Abandoned wells can be 'super-emitters' of greenhouse gas (Update)
Princeton University researchers have uncovered a previously unknown, and possibly substantial, source of the greenhouse gas methane to the Earth's atmosphere.
After testing a sample of abandoned oil and natural gas wells in northwestern Pennsylvania, the researchers found that many of the old wells leaked substantial quantities of methane. Because there are so many abandoned wells nationwide (a recent study from Stanford University concluded there were roughly 3 million abandoned wells in the United States) the researchers believe the overall contribution of leaking wells could be significant.
The researchers said their findings identify a need to make measurements across a wide variety of regions in Pennsylvania but also in other states with a long history of oil and gas development such as California and Texas.
"The research indicates that this is a source of methane that should not be ignored," said Michael Celia, the Theodore Shelton Pitney Professor of Environmental Studies and professor of civil and environmental engineering at Princeton. "We need to determine how significant it is on a wider basis."
Methane is the unprocessed form of natural gas. Scientists say that after carbon dioxide, methane is the most important contributor to the greenhouse effect, in which gases in the atmosphere trap heat that would otherwise radiate from the Earth. Pound for pound, methane has about 20 times the heat-trapping effect as carbon dioxide. Methane is produced naturally, by processes including decomposition, and by human activity such as landfills and oil and gas production.
While oil and gas companies work to minimize the amount of methane emitted by their operations, almost no attention has been paid to wells that were drilled decades ago. These wells, some of which date back to the 19th century, are typically abandoned and not recorded on official records.
Mary Kang, then a doctoral candidate at Princeton, originally began looking into methane emissions from old wells after researching techniques to store carbon dioxide by injecting it deep underground. While examining ways that carbon dioxide could escape underground storage, Kang wondered about the effect of old wells on methane emissions.
"I was looking for data, but it didn't exist," said Kang, now a postdoctoral researcher at Stanford.
In a paper published Dec. 8 in the Proceedings of the National Academy of Sciences, the researchers describe how they chose 19 wells in the adjacent McKean and Potter counties in northwestern Pennsylvania. The wells chosen were all abandoned, and records about the origin of the wells and their conditions did not exist. Only one of the wells was on the state's list of abandoned wells. Some of the wells, which can look like a pipe emerging from the ground, are located in forests and others in people's yards. Kang said the lack of documentation made it hard to tell when the wells were originally drilled or whether any attempt had been made to plug them.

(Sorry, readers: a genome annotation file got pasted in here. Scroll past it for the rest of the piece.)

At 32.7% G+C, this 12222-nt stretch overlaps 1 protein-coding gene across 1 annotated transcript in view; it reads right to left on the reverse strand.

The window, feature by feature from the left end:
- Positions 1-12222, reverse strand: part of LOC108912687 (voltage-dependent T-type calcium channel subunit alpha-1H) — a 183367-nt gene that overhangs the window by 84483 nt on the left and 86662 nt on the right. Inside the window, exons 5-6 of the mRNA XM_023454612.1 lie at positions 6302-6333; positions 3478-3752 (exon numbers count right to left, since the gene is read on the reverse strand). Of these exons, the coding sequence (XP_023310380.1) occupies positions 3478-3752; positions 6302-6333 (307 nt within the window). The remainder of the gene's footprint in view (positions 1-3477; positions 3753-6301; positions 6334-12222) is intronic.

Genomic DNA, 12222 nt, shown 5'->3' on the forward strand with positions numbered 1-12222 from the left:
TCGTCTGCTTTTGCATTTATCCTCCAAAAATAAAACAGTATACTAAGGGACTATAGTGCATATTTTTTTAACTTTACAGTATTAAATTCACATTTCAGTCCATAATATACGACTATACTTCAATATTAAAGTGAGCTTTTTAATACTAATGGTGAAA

"What surprised me was that every well we measured had some methane coming out," said Celia.
To conduct the research, the team placed enclosures called flux chambers over the tops of the wells. They also placed flux chambers nearby to measure the background emissions from the terrain and make sure the methane was emitted from the wells and not the surrounding area.
Although all the wells registered some level of methane, about 15 percent emitted the gas at a markedly higher level—thousands of times greater than the lower-level wells. Denise Mauzerall, a Princeton professor and a member of the research team, said a critical task is to discover the characteristics of these super-emitting wells.
Mauzerall said the relatively low number of high-emitting wells could offer a workable solution: while trying to plug every abandoned well in the country might be too costly to be realistic, dealing with the smaller number of high emitters could be possible.
"The fact that most of the methane is coming out of a small number of wells should make it easier to address if we can identify the high-emitting wells," said Mauzerall, who has a joint appointment as a professor of civil and environmental engineering and as a professor of public and international affairs at the Woodrow Wilson School.
The researchers have used their results to extrapolate total methane emissions from abandoned wells in Pennsylvania, although they stress that the results are preliminary because of the relatively small sample. But based on that data, they estimate that emissions from abandoned wells represents as much as 10 percent of methane from human activities in Pennsylvania—about the same amount as caused by current oil and gas production. Also, unlike working wells, which have productive lifetimes of 10 to 15 years, abandoned wells can continue to leak methane for decades.
"This may be a significant source," Mauzerall said. "There is no single silver bullet but if it turns out that we can cap or capture the methane coming off these really big emitters, that would make a substantial difference."
More information: "Direct measurements of methane emissions from abandoned oil and gas wells in Pennsylvania," by Mary Kang et al. PNAS, www.pnas.org/cgi/doi/10.1073/pnas.1408315111
Journal information: Proceedings of the National Academy of Sciences
Provided by Princeton University